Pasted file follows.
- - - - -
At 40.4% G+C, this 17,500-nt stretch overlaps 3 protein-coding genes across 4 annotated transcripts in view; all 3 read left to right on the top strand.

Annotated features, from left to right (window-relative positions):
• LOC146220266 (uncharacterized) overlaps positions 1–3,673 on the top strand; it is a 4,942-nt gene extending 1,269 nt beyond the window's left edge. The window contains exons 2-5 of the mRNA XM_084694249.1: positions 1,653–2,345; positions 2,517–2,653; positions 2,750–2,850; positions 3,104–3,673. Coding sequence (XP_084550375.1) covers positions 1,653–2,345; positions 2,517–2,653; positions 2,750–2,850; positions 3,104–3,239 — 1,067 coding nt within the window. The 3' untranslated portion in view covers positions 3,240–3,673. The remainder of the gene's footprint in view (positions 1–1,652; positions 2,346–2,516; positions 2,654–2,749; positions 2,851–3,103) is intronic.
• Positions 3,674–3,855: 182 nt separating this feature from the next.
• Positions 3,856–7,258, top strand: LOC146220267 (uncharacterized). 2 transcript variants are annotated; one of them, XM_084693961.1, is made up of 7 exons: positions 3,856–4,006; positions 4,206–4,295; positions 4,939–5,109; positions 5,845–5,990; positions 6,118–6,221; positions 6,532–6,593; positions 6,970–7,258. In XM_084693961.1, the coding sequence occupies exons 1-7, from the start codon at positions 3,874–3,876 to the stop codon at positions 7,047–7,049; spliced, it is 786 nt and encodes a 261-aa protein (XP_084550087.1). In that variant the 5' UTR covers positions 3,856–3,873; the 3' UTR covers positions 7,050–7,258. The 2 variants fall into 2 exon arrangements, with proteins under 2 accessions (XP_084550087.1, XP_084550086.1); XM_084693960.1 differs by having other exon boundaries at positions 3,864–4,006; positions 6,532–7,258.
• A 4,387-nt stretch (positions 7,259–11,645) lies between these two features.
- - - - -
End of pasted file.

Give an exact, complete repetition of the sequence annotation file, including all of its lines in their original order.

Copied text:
At 40.4% G+C, this 17,500-nt stretch overlaps 3 protein-coding genes across 4 annotated transcripts in view; all 3 read left to right on the top strand.

Annotated features, from left to right (window-relative positions):
• LOC146220266 (uncharacterized) overlaps positions 1–3,673 on the top strand; it is a 4,942-nt gene extending 1,269 nt beyond the window's left edge. The window contains exons 2-5 of the mRNA XM_084694249.1: positions 1,653–2,345; positions 2,517–2,653; positions 2,750–2,850; positions 3,104–3,673. Coding sequence (XP_084550375.1) covers positions 1,653–2,345; positions 2,517–2,653; positions 2,750–2,850; positions 3,104–3,239 — 1,067 coding nt within the window. The 3' untranslated portion in view covers positions 3,240–3,673. The remainder of the gene's footprint in view (positions 1–1,652; positions 2,346–2,516; positions 2,654–2,749; positions 2,851–3,103) is intronic.
• Positions 3,674–3,855: 182 nt separating this feature from the next.
• Positions 3,856–7,258, top strand: LOC146220267 (uncharacterized). 2 transcript variants are annotated; one of them, XM_084693961.1, is made up of 7 exons: positions 3,856–4,006; positions 4,206–4,295; positions 4,939–5,109; positions 5,845–5,990; positions 6,118–6,221; positions 6,532–6,593; positions 6,970–7,258. In XM_084693961.1, the coding sequence occupies exons 1-7, from the start codon at positions 3,874–3,876 to the stop codon at positions 7,047–7,049; spliced, it is 786 nt and encodes a 261-aa protein (XP_084550087.1). In that variant the 5' UTR covers positions 3,856–3,873; the 3' UTR covers positions 7,050–7,258. The 2 variants fall into 2 exon arrangements, with proteins under 2 accessions (XP_084550087.1, XP_084550086.1); XM_084693960.1 differs by having other exon boundaries at positions 3,864–4,006; positions 6,532–7,258.
• A 4,387-nt stretch (positions 7,259–11,645) lies between these two features.